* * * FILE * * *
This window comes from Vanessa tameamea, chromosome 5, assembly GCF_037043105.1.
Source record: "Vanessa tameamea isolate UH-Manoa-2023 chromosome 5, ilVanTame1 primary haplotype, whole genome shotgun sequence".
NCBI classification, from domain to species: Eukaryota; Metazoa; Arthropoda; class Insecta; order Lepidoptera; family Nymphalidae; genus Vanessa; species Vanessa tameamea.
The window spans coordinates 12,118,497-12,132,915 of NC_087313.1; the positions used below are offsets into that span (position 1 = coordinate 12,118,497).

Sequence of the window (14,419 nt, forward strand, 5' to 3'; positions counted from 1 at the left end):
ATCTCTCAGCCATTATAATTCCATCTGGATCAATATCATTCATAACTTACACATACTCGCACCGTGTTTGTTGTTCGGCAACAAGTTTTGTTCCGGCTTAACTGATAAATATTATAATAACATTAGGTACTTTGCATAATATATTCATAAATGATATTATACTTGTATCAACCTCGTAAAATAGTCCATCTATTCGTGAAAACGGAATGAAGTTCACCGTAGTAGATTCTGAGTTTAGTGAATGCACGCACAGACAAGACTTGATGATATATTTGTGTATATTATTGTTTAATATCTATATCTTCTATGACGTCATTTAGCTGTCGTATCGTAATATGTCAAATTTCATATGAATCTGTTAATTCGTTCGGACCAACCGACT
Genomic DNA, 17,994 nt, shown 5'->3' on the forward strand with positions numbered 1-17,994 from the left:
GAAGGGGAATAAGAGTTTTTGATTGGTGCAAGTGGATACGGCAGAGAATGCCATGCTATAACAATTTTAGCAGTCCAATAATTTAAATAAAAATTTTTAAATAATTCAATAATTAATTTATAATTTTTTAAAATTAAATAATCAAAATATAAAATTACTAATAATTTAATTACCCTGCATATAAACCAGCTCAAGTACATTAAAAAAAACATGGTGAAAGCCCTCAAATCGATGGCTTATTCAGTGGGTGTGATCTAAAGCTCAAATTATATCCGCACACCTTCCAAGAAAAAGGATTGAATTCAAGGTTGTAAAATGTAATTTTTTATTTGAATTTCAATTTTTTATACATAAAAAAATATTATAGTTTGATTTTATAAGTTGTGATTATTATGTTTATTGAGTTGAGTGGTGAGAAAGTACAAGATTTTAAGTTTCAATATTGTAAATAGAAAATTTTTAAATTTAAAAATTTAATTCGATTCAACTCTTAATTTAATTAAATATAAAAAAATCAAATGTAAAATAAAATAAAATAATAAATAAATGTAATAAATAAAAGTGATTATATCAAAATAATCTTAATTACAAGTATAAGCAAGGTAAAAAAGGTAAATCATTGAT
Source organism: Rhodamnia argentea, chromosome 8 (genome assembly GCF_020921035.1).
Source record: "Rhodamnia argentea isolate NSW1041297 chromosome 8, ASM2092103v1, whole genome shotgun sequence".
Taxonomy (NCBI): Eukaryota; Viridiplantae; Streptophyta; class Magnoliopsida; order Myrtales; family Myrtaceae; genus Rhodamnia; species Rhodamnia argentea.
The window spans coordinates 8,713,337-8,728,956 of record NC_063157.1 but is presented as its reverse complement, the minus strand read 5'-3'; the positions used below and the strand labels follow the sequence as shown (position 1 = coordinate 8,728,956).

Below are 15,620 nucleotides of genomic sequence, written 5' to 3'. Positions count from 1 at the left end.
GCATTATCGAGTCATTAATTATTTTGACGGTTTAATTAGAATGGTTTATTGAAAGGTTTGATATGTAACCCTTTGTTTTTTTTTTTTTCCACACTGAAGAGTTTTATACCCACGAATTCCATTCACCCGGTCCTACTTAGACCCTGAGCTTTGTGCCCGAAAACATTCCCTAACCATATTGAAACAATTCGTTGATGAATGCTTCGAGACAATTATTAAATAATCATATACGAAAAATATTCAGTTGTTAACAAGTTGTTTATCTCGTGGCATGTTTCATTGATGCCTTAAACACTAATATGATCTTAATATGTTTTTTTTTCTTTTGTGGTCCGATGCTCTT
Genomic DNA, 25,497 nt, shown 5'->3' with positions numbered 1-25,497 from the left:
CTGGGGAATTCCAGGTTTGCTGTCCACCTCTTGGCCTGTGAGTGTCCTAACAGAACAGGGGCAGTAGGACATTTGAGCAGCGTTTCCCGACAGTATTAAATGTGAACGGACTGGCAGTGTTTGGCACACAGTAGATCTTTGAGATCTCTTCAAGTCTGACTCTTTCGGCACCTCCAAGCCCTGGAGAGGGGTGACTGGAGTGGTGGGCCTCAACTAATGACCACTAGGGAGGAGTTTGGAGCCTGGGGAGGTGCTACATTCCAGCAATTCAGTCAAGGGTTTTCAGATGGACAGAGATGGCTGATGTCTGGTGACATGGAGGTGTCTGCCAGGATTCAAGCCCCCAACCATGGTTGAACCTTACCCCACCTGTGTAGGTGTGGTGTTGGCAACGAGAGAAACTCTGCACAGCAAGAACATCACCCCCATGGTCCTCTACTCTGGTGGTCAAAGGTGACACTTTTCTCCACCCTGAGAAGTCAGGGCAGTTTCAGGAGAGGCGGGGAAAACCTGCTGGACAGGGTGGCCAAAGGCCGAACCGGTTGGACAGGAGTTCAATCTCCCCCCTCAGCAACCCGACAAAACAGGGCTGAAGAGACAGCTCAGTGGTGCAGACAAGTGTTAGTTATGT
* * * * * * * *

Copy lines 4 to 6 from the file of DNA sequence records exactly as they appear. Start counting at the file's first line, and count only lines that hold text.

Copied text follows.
The window spans coordinates 12,118,497-12,132,915 of NC_087313.1; the positions used below are offsets into that span (position 1 = coordinate 12,118,497).

Sequence of the window (14,419 nt, forward strand, 5' to 3'; positions counted from 1 at the left end):
ATCTCTCAGCCATTATAATTCCATCTGGATCAATATCATTCATAACTTACACATACTCGCACCGTGTTTGTTGTTCGGCAACAAGTTTTGTTCCGGCTTAACTGATAAATATTATAATAACATTAGGTACTTTGCATAATATATTCATAAATGATATTATACTTGTATCAACCTCGTAAAATAGTCCATCTATTCGTGAAAACGGAATGAAGTTCACCGTAGTAGATTCTGAGTTTAGTGAATGCACGCACAGACAAGACTTGATGATATATTTGTGTATATTATTGTTTAATATCTATATCTTCTATGACGTCATTTAGCTGTCGTATCGTAATATGTCAAATTTCATATGAATCTGTTAATTCGTTCGGACCAACCGACT